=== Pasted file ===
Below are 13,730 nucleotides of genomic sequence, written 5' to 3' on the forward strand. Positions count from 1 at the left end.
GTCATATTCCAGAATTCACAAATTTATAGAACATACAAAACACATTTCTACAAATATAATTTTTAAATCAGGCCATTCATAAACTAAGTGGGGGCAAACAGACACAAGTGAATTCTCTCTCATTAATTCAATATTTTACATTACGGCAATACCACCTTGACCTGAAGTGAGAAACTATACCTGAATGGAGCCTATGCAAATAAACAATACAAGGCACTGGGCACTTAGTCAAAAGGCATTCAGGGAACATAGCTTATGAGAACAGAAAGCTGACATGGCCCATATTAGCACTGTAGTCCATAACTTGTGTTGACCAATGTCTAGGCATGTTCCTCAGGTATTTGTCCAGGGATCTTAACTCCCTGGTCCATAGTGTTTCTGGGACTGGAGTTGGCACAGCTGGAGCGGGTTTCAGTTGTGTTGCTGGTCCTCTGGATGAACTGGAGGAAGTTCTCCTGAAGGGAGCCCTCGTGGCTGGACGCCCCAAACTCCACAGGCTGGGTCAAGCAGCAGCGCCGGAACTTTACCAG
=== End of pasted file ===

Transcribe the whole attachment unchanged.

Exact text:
Below are 13,730 nucleotides of genomic sequence, written 5' to 3' on the forward strand. Positions count from 1 at the left end.
GTCATATTCCAGAATTCACAAATTTATAGAACATACAAAACACATTTCTACAAATATAATTTTTAAATCAGGCCATTCATAAACTAAGTGGGGGCAAACAGACACAAGTGAATTCTCTCTCATTAATTCAATATTTTACATTACGGCAATACCACCTTGACCTGAAGTGAGAAACTATACCTGAATGGAGCCTATGCAAATAAACAATACAAGGCACTGGGCACTTAGTCAAAAGGCATTCAGGGAACATAGCTTATGAGAACAGAAAGCTGACATGGCCCATATTAGCACTGTAGTCCATAACTTGTGTTGACCAATGTCTAGGCATGTTCCTCAGGTATTTGTCCAGGGATCTTAACTCCCTGGTCCATAGTGTTTCTGGGACTGGAGTTGGCACAGCTGGAGCGGGTTTCAGTTGTGTTGCTGGTCCTCTGGATGAACTGGAGGAAGTTCTCCTGAAGGGAGCCCTCGTGGCTGGACGCCCCAAACTCCACAGGCTGGGTCAAGCAGCAGCGCCGGAACTTTACCAG